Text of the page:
Mr. Wine argued that OSC's failure to investigate qualified as a personnel action under § 2302(a)(2)(A)(xii) because it “effectuated a ‘significant change in working conditions’ for [Mr. Wine] by allowing FWS managers to dismiss harassment grievances against themselves and interfere with [Mr. Wine's] Workers’ Compensation claim to have it denied unlawfully.” Decision at *4 (quoting S.A. 45, itself quoting § 2302(a)(2)(A)(xii)). Mr. Wine argued that OSC's actions were a prohibited personnel practice in violation of § 2302(b)(12) because, in his view, OSC had an obligation to investigate his claims under 5 U.S.C. § 1214(a), and not doing so would violate his due process rights. Decision at *4–5.
The Administrative Judge rejected these arguments, holding that the Board has no authority to enforce OSC's statutory requirements to investigate allegations of whistleblower reprisal. Decision at *5–6 (citing Wren v. Merit Sys. Prot. Bd., 681 F.2d 867, 871–72, (D.C. Cir. 1982); Miller v. Dep't of Homeland Sec., 111 M.S.P.R. 325, 332–33 (2009)). The Administrative Judge explained that “[OSC's] investigations and decisions are not personnel actions within the meaning of 5 U.S.C. § 2302(a)(2)(A), even though they may be of interest to [Mr. Wine] and to his career with FWS.” Decision at *6.
Mr. Wine did not petition for appeal to the full Board. The Administrative Judge's initial decision became the Board's final decision and Mr. Wine timely petitioned this Court for review. We have jurisdiction under 5 U.S.C. § 7703(b)(1)(B) and 28 U.S.C. § 1295(a)(9).
We set aside a final Board decision only if it is arbitrary, capricious, an abuse of discretion, or otherwise not in accordance with law; obtained without procedures required by law, rule, or regulation having been followed; or unsupported by substantial evidence. 5 U.S.C. § 7703(c); Forest v. Merit Sys. Prot. Bd., 47 F.3d 409, 410 (Fed. Cir. 1995). We review the Board's determination that it lacks jurisdiction without deference. Id. However, we review the underlying factual findings on which a jurisdictional determination is based for substantial evidence. Bolton v. Merit Sys. Prot. Bd., 154 F.3d 1313, 1316 (Fed. Cir. 1998). The petitioner, Mr. Wine, bears the burden of establishing the Board's jurisdiction by a preponderance of the evidence. Stoyanov v. Dep't of Navy, 474 F.3d 1377, 1379 (Fed. Cir. 2007).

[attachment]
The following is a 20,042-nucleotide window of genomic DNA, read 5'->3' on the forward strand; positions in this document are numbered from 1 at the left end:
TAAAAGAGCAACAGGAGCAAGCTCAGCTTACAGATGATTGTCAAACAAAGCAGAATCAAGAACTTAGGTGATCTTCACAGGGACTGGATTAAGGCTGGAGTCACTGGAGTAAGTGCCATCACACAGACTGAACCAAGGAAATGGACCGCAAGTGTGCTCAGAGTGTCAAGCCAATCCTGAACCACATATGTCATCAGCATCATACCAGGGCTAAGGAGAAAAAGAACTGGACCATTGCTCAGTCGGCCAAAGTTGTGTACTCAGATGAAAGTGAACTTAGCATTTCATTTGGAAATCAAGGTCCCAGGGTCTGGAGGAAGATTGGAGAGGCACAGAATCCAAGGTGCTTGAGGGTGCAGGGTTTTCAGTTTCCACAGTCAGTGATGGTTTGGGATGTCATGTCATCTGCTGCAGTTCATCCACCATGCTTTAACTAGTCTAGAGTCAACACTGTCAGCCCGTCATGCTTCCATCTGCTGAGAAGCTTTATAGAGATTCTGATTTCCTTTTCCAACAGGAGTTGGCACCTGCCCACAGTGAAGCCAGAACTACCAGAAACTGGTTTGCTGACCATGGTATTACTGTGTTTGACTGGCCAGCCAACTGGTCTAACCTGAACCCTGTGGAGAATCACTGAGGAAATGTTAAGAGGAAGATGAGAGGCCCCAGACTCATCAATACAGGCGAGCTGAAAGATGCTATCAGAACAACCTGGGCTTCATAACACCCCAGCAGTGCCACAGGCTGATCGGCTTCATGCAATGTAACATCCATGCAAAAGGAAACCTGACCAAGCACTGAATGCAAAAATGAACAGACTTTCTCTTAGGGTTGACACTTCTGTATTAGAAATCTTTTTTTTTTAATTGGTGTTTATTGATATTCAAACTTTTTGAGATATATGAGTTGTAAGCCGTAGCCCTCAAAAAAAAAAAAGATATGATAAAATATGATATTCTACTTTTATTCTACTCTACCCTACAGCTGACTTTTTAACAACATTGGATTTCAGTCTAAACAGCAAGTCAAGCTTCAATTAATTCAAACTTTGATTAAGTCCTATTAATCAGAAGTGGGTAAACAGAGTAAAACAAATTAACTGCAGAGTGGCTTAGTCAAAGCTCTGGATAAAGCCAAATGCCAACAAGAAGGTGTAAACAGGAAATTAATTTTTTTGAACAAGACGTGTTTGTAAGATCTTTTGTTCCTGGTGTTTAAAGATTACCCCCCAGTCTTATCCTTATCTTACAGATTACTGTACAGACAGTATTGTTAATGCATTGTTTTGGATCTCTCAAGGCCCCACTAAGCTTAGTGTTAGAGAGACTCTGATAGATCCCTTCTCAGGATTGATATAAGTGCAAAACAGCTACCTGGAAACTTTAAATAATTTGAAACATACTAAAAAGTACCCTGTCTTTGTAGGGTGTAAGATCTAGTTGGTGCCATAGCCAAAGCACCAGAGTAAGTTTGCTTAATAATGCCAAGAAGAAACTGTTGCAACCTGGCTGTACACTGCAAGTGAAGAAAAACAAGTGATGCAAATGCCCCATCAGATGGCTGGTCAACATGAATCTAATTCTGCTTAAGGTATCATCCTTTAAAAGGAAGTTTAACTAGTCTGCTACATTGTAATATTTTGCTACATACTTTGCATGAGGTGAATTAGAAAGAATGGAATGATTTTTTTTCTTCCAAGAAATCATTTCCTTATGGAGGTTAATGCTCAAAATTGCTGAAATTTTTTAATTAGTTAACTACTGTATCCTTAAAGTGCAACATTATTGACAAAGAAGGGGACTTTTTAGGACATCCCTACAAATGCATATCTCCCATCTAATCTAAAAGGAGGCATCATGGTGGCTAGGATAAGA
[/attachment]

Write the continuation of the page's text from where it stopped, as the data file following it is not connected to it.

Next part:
We find no error in the Board's dismissal for lack of jurisdiction. “The Board's jurisdiction is not plenary, but is limited to those matters over which it has been granted jurisdiction by law, rule, or regulation.” Id. To establish the Board's jurisdiction over an IRA appeal, petitioners must identify non-frivolous allegations that (1) they engaged in whistleblowing activity by making a protected disclosure under 5 U.S.C. §§ 2302(b)(8), (b)(9)(A)(i), (B), (C), or (D); and (2) the protected disclosure was a contributing factor in the agency's decision to take or fail to take a personnel action as defined by 5 U.S.C. § 2302(a). Id. at 1379–80; see 5 U.S.C. § 1221(a). “[N]ot every agency action is a ‘personnel action’ under the WPA.” King v. Dep't of Health & Human Servs., 133 F.3d 1450, 1453 (Fed. Cir. 1998). We agree with the Board that Mr. Wine has not sufficiently alleged a “personnel action as defined by 5 U.S.C. § 2302(a).” Stoyanov, 474 F.3d at 1380.